Wednesday, March 19, 2008 | San Diego Unified is pushing to integrate schools in an effort to ensure that disabled children can attend their neighborhood schools. The shift will pull kids with special needs, sometimes shunted into separate classrooms far from home, back into nearby schools as the school district decentralizes its services for disabled students.
It’s a change that parents have long advocated, and that a special education expert recently recommended to San Diego Unified. The new plan is meant to integrate disabled students back into their home communities, one element of a broader effort to include students with special needs in ordinary settings. Inclusion is believed to help disabled students succeed, and is pressed by some parents as an issue of basic equity: the right to attend a local school. It doesn’t hurt that the new plan would cut down on costly busing.
Keeping Special Ed Close to Home
Yet parents are alarmed by the district’s first announced step toward decentralization: stripping away the distinct labels for non-mainstream classrooms, a move that would wipe away the popular terms parents have used to identify the specific ways different disabled children are taught. The shift coincides with budget proposals that would drastically reduce special education staff, the very people needed to ease that transition at the schools that begin receiving the newly integrated students, parents say.
“We don’t know what the plan is. Therein lies the problem,” said Karen Blevins, mother of an autistic ninth-grader at Patrick Henry High School. Her son has flourished in specialized classes that she isn’t convinced will survive. “We know what it’s not — and that’s what scares us.”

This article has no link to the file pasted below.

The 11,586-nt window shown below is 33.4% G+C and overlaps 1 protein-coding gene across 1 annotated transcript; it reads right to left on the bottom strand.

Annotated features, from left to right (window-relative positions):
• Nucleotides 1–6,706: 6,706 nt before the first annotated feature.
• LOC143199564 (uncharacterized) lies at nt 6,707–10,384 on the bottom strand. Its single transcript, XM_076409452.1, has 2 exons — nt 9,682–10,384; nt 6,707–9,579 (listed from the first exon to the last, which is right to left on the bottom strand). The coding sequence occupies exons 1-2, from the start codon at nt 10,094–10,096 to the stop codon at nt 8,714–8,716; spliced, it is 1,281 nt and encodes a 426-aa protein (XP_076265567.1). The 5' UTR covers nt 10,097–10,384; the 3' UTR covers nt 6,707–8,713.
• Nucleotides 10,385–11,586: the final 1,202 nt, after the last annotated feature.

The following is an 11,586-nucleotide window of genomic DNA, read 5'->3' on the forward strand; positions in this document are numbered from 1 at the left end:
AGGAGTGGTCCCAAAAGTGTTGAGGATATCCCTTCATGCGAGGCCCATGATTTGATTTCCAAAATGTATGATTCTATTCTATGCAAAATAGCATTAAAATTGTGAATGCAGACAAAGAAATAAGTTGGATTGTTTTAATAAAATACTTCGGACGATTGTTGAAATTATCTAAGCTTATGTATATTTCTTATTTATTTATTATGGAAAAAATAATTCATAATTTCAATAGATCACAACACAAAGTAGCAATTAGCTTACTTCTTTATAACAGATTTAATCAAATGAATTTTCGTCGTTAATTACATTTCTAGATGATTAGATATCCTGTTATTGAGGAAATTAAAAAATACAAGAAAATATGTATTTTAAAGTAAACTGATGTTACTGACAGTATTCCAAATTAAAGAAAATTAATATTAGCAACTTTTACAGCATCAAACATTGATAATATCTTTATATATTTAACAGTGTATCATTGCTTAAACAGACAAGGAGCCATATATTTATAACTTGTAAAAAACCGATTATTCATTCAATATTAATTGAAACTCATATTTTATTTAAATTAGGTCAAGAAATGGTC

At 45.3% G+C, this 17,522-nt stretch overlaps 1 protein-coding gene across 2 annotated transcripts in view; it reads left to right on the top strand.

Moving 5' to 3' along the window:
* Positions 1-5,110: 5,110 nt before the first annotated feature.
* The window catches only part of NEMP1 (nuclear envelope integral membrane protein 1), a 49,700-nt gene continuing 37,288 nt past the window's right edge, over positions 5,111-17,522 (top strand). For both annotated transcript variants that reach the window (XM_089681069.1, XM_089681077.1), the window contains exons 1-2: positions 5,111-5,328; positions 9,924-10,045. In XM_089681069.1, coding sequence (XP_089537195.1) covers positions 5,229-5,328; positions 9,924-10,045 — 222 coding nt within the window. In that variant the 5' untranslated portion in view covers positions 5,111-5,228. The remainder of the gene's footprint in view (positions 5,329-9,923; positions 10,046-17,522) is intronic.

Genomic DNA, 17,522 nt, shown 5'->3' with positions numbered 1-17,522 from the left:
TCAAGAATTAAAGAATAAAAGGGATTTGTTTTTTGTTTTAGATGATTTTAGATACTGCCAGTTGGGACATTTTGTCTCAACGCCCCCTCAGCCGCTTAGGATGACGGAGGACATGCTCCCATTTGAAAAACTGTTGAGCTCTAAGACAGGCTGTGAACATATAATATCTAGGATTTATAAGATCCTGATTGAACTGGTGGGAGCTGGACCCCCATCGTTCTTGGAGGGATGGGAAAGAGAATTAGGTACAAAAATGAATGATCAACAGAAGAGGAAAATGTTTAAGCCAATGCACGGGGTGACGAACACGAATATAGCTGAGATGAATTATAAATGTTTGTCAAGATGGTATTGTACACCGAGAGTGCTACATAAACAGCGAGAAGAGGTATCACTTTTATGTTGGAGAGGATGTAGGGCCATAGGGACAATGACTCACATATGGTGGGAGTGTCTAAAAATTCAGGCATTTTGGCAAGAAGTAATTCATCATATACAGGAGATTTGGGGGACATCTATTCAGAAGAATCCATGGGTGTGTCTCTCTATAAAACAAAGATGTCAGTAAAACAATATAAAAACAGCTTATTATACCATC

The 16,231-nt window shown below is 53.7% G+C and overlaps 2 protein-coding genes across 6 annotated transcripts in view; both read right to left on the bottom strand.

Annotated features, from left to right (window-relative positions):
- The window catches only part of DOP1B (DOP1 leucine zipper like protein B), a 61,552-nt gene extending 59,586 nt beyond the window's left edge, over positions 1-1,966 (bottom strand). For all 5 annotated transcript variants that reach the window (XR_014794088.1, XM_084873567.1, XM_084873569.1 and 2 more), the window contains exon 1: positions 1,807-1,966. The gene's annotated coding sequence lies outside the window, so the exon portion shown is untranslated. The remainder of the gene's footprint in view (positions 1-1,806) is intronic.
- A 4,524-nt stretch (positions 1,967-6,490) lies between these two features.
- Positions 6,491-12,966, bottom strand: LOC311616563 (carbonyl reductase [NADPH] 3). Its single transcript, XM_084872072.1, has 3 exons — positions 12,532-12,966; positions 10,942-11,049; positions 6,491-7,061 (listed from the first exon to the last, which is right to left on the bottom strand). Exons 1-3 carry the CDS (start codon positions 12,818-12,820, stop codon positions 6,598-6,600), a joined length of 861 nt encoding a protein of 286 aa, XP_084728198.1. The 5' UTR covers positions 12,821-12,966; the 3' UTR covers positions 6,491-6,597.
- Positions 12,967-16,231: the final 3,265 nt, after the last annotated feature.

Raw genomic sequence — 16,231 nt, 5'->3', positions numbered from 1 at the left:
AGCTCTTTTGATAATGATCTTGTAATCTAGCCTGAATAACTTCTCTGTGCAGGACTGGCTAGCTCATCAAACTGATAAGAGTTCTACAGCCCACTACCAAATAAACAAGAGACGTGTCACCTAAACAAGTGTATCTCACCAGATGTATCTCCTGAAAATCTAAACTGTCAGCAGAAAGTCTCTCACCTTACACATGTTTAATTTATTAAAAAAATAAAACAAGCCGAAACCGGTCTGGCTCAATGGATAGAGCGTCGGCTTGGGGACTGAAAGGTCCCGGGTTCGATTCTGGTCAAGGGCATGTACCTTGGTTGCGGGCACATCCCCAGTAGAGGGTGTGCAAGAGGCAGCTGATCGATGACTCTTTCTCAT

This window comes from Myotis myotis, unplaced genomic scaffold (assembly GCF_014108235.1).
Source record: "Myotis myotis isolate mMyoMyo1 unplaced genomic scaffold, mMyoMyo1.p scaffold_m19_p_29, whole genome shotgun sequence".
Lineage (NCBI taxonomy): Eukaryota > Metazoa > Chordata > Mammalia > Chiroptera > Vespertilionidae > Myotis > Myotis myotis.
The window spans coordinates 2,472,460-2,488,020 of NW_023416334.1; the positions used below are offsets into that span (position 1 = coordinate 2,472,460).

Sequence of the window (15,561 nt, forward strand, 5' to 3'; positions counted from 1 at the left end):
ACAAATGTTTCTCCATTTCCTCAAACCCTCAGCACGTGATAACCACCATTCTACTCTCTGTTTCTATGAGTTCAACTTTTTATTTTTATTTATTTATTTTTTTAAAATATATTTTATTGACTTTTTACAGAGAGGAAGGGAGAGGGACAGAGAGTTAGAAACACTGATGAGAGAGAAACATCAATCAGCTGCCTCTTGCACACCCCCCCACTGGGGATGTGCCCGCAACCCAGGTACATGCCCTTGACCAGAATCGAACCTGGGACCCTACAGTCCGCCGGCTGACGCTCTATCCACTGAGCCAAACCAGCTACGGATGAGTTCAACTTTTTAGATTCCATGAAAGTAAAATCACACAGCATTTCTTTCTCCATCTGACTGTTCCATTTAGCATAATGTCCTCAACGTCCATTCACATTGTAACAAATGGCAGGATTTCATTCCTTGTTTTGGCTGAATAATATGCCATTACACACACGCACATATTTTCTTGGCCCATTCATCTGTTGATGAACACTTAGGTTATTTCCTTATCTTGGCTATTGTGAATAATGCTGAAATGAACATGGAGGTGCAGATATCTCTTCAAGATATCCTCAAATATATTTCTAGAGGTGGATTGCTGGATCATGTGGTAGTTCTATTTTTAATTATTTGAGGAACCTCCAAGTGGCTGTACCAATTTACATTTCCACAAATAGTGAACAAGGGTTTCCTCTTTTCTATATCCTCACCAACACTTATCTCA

Today, special education students who don’t attend ordinary classes are split between four programs, which use different teaching methods and are tailored to different disabilities. Elementary schools, which tend to be small, usually host only a few of the programs, if any, at their sites. That means that many disabled students can’t attend their neighborhood school.
Instead, specific schools that offer the programs act as magnets, drawing disabled kids from a larger region. Emotionally disturbed kids board buses to a handful of schools, where specially-trained teachers coach them; most mentally retarded kids head to another school, equipped with another specialist.
Those categories will vanish in name this fall, disappearing from the individual education plans that schools write for disabled students. And over the next two years, San Diego Unified plans to dissolve those categorized classes, which split kids among schools based on disability. Instead, disabled kids will attend their neighborhood schools, where a cadre of special education teachers will tailor the classes offered on-site to the kids. Students won’t plan their lives around the programs, rather, the program will be planned around them, said Roxie Jackson, executive director of special education in San Diego Unified schools.
“We’re trying to get rid of these labels,” she said.
But advocates for disabled children and their families are wary of the change, especially with budget cuts on the horizon. While parents want neighborhood schools and principals to take responsibility for educating the disabled, instead of shooing them aside to separate programs run by a separate special education bureaucracy, they fret that neighborhood schools aren’t ready to handle their needs. Transforming special education will take serious investment in staff and training, they say; investment that is unlikely as schools ponder major budget cuts.
San Diego Unified has proposed to pare back special education costs by more than $13 million, trimming from a roughly $238 million budget that is routinely overspent. Schools are poised to dismiss the people who advocates say understand special education best. Eighteen special education administrators, who have effectively acted as alternate principals for disabled students at larger schools, may be eliminated entirely next year. Two hundred of 1,500 classroom aides who tend to disabled students could be cut.
“You’d never hear me say that inclusion (in neighborhood schools) is a bad thing,” said Mary Ellen Stives, executive director of Area Board XIII of the State Council on Developmental Disabilities, a regional advocacy group. “But this is, ‘You will go here, and you will sink or swim.’”